Ways to Reduce Your Risk of a Urinary Tract Infection

Posted on: 23 February 2022

As one of the most common women's illnesses, a urinary tract infection can soon bring your everyday activities to a halt. UTIs can range in severity, and at their worst, they can spread to your kidneys and cause damage. If you suffer from UTIs, here are some ways you can reduce your risk of developing one again.

Avoid Using Soap

Your genitals rely on a delicate balance of good bacteria and hygiene to stay healthy. If you regularly use soap, you may be eliminating some of the lactobacilli that prevent bad bacteria from gathering in your urethra. Rather than relying on soap, use water when you shower. Similarly, if you love bubble baths but you're developing lots of UTIs, you may want to cut back on them. Sitting in soapy water can also reduce the amount of lactobacilli present.

Adjust Your Wiping

The way you wipe following going to the toilet can also increase your risk of a UTI. Wiping back to front means you risk introducing bacteria such as E. coli to your urethra. In contrast, wiping front to back means you're pushing E. coli away. If you're new to wiping correctly, it may take a little while before adjusting your technique has a positive effect on your health.

Change Your Birth Control

Diaphragms and items such as menstrual cups can introduce bacteria to your urethra if you're not careful. If you're set on using them, try increasing your attempts to keep them hygienic before making a change. If that's not effective, you may need to try something else. Additionally, if you depend on spermicidal agents as a form of birth control you may be reducing the amount of good bacteria present. If you do change your birth control method, try keeping a diary to make sure doing so is having the desired effect.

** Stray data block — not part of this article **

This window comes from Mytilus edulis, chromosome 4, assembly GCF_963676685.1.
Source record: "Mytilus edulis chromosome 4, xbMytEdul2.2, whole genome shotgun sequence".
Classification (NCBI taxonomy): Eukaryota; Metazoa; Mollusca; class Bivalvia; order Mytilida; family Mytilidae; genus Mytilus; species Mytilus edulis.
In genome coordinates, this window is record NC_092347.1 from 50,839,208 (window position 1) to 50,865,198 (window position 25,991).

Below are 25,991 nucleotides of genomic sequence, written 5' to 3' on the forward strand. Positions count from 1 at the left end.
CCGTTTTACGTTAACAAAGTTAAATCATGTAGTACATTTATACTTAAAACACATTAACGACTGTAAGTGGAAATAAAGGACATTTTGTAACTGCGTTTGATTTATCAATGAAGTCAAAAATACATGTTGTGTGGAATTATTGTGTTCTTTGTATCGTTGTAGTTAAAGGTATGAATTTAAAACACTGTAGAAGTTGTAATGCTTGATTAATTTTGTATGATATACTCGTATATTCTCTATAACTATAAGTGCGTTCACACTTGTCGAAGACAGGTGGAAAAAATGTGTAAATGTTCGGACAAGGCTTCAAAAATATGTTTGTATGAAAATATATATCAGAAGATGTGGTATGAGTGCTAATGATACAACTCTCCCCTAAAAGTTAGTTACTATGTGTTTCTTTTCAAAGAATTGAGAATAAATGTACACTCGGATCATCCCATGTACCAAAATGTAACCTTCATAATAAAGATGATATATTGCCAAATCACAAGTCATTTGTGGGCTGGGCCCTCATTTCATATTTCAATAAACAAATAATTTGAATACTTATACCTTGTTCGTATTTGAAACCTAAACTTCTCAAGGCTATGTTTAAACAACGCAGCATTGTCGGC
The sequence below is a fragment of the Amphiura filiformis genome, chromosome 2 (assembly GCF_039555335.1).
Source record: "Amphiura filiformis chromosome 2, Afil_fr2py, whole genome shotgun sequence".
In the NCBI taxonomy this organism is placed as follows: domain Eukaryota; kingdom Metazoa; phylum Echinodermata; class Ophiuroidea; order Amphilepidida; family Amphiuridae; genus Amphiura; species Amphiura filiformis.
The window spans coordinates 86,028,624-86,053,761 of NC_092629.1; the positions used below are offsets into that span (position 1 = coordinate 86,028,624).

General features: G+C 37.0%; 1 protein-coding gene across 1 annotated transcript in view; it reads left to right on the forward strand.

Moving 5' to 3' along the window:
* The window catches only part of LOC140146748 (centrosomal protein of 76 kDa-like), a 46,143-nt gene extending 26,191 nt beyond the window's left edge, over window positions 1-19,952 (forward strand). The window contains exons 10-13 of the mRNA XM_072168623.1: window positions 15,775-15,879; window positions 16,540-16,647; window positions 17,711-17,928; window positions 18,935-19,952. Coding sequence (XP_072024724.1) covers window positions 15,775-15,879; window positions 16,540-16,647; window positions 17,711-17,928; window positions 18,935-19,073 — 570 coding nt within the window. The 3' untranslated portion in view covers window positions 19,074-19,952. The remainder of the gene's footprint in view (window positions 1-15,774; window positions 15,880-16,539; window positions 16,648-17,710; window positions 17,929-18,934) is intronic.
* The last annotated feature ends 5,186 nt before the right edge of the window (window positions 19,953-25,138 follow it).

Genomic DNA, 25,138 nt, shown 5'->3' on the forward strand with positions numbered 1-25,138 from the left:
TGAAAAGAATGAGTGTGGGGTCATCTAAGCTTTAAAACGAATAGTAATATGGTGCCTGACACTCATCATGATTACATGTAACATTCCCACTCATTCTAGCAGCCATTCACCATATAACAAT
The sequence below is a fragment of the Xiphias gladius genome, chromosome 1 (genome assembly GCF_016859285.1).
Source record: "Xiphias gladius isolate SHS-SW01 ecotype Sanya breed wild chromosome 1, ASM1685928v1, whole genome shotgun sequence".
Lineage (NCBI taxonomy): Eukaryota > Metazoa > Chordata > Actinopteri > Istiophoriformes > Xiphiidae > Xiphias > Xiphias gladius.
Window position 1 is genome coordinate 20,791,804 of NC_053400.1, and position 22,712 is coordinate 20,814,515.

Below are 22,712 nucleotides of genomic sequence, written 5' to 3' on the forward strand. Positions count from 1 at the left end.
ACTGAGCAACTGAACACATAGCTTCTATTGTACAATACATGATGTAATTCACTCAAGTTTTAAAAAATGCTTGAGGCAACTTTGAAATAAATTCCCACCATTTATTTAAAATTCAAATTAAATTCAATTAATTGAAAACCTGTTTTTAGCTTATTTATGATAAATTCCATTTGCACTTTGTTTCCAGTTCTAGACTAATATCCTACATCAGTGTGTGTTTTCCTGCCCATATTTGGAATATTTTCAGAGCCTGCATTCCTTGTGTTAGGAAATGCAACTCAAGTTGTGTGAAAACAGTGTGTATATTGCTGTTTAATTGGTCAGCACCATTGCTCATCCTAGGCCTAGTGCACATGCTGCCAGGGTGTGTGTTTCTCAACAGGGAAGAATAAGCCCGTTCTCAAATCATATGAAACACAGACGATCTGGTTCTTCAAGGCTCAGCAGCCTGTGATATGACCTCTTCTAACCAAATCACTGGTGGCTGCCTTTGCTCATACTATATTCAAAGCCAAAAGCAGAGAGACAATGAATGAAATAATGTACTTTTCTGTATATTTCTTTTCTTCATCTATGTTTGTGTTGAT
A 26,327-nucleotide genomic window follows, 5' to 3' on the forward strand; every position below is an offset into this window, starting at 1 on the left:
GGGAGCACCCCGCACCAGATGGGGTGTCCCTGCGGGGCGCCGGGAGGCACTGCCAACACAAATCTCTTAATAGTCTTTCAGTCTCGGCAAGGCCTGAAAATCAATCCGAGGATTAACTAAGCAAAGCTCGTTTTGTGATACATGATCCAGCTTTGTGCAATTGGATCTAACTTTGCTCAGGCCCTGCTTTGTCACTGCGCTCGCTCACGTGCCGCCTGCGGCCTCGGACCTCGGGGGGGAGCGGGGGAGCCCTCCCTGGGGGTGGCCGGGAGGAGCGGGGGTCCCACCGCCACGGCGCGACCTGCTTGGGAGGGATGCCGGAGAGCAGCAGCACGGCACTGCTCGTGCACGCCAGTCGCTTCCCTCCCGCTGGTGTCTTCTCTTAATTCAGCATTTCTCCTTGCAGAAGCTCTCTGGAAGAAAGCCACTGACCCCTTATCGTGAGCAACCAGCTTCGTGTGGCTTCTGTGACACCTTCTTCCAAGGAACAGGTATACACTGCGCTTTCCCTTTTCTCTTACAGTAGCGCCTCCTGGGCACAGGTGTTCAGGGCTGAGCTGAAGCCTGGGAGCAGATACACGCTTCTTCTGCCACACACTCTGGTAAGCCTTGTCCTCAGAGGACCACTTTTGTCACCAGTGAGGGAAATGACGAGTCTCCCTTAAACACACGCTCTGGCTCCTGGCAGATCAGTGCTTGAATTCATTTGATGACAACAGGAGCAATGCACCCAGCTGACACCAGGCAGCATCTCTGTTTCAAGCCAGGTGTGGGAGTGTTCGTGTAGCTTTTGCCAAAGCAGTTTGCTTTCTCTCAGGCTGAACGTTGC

Focus on Hydration

If you're leading a hectic lifestyle, then it's easy to forget to drink water. When you're not drinking enough water you may not pass urine often enough to eliminate the bacteria that cause UTIs. Try setting reminders on your phone to stop and take a drink. Alongside reducing your UTI risk, your overall health should benefit.

Speak With a Professional

Regular UTIs could be a sign that an underlying condition is affecting your health. By attending a women's health clinic, you can benefit from a consultation that identifies causative factors and find a resolution with your medical team. Your doctor may also prescribe emergency or prophylactic medication so that you're less likely to develop an infection that affects you.

For more information on women's healthcare, contact a professional near you.